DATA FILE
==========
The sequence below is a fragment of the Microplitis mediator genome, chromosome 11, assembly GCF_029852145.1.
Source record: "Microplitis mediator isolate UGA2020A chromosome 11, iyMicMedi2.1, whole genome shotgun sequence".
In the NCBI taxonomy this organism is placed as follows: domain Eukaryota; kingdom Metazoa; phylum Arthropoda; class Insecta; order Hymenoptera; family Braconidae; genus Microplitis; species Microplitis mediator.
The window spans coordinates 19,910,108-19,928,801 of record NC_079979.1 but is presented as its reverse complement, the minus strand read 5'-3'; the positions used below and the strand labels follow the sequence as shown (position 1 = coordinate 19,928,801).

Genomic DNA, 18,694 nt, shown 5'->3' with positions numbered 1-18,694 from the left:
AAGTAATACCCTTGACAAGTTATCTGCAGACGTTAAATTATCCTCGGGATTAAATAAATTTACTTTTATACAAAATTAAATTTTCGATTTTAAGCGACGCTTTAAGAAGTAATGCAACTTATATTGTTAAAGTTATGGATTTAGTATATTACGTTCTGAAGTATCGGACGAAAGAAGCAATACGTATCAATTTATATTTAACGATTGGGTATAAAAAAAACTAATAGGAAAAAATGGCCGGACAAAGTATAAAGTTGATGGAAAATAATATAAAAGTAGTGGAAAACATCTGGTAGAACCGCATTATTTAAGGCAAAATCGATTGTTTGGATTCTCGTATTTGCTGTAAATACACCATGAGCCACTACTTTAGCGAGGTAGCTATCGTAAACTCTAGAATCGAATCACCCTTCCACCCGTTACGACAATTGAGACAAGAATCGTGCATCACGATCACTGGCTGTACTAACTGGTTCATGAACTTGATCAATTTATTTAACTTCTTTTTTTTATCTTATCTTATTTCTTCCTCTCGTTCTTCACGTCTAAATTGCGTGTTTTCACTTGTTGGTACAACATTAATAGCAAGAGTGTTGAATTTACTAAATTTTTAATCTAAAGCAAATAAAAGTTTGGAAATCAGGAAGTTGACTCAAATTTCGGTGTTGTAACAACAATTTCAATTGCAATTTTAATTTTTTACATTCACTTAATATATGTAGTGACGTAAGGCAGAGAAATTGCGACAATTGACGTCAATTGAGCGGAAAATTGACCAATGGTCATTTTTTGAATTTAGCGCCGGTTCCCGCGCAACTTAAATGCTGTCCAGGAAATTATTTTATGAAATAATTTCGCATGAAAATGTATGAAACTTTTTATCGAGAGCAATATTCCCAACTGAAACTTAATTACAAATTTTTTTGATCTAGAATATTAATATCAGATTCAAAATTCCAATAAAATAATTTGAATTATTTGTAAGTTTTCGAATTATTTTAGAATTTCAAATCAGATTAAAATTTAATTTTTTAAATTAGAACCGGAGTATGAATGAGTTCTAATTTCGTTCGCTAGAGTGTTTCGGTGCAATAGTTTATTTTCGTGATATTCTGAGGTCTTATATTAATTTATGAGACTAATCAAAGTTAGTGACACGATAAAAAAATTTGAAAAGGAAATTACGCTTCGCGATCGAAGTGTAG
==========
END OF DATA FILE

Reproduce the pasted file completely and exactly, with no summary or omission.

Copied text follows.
The sequence below is a fragment of the Microplitis mediator genome, chromosome 11, assembly GCF_029852145.1.
Source record: "Microplitis mediator isolate UGA2020A chromosome 11, iyMicMedi2.1, whole genome shotgun sequence".
In the NCBI taxonomy this organism is placed as follows: domain Eukaryota; kingdom Metazoa; phylum Arthropoda; class Insecta; order Hymenoptera; family Braconidae; genus Microplitis; species Microplitis mediator.
The window spans coordinates 19,910,108-19,928,801 of record NC_079979.1 but is presented as its reverse complement, the minus strand read 5'-3'; the positions used below and the strand labels follow the sequence as shown (position 1 = coordinate 19,928,801).

Genomic DNA, 18,694 nt, shown 5'->3' with positions numbered 1-18,694 from the left:
AAGTAATACCCTTGACAAGTTATCTGCAGACGTTAAATTATCCTCGGGATTAAATAAATTTACTTTTATACAAAATTAAATTTTCGATTTTAAGCGACGCTTTAAGAAGTAATGCAACTTATATTGTTAAAGTTATGGATTTAGTATATTACGTTCTGAAGTATCGGACGAAAGAAGCAATACGTATCAATTTATATTTAACGATTGGGTATAAAAAAAACTAATAGGAAAAAATGGCCGGACAAAGTATAAAGTTGATGGAAAATAATATAAAAGTAGTGGAAAACATCTGGTAGAACCGCATTATTTAAGGCAAAATCGATTGTTTGGATTCTCGTATTTGCTGTAAATACACCATGAGCCACTACTTTAGCGAGGTAGCTATCGTAAACTCTAGAATCGAATCACCCTTCCACCCGTTACGACAATTGAGACAAGAATCGTGCATCACGATCACTGGCTGTACTAACTGGTTCATGAACTTGATCAATTTATTTAACTTCTTTTTTTTATCTTATCTTATTTCTTCCTCTCGTTCTTCACGTCTAAATTGCGTGTTTTCACTTGTTGGTACAACATTAATAGCAAGAGTGTTGAATTTACTAAATTTTTAATCTAAAGCAAATAAAAGTTTGGAAATCAGGAAGTTGACTCAAATTTCGGTGTTGTAACAACAATTTCAATTGCAATTTTAATTTTTTACATTCACTTAATATATGTAGTGACGTAAGGCAGAGAAATTGCGACAATTGACGTCAATTGAGCGGAAAATTGACCAATGGTCATTTTTTGAATTTAGCGCCGGTTCCCGCGCAACTTAAATGCTGTCCAGGAAATTATTTTATGAAATAATTTCGCATGAAAATGTATGAAACTTTTTATCGAGAGCAATATTCCCAACTGAAACTTAATTACAAATTTTTTTGATCTAGAATATTAATATCAGATTCAAAATTCCAATAAAATAATTTGAATTATTTGTAAGTTTTCGAATTATTTTAGAATTTCAAATCAGATTAAAATTTAATTTTTTAAATTAGAACCGGAGTATGAATGAGTTCTAATTTCGTTCGCTAGAGTGTTTCGGTGCAATAGTTTATTTTCGTGATATTCTGAGGTCTTATATTAATTTATGAGACTAATCAAAGTTAGTGACACGATAAAAAAATTTGAAAAGGAAATTACGCTTCGCGATCGAAGTGTAG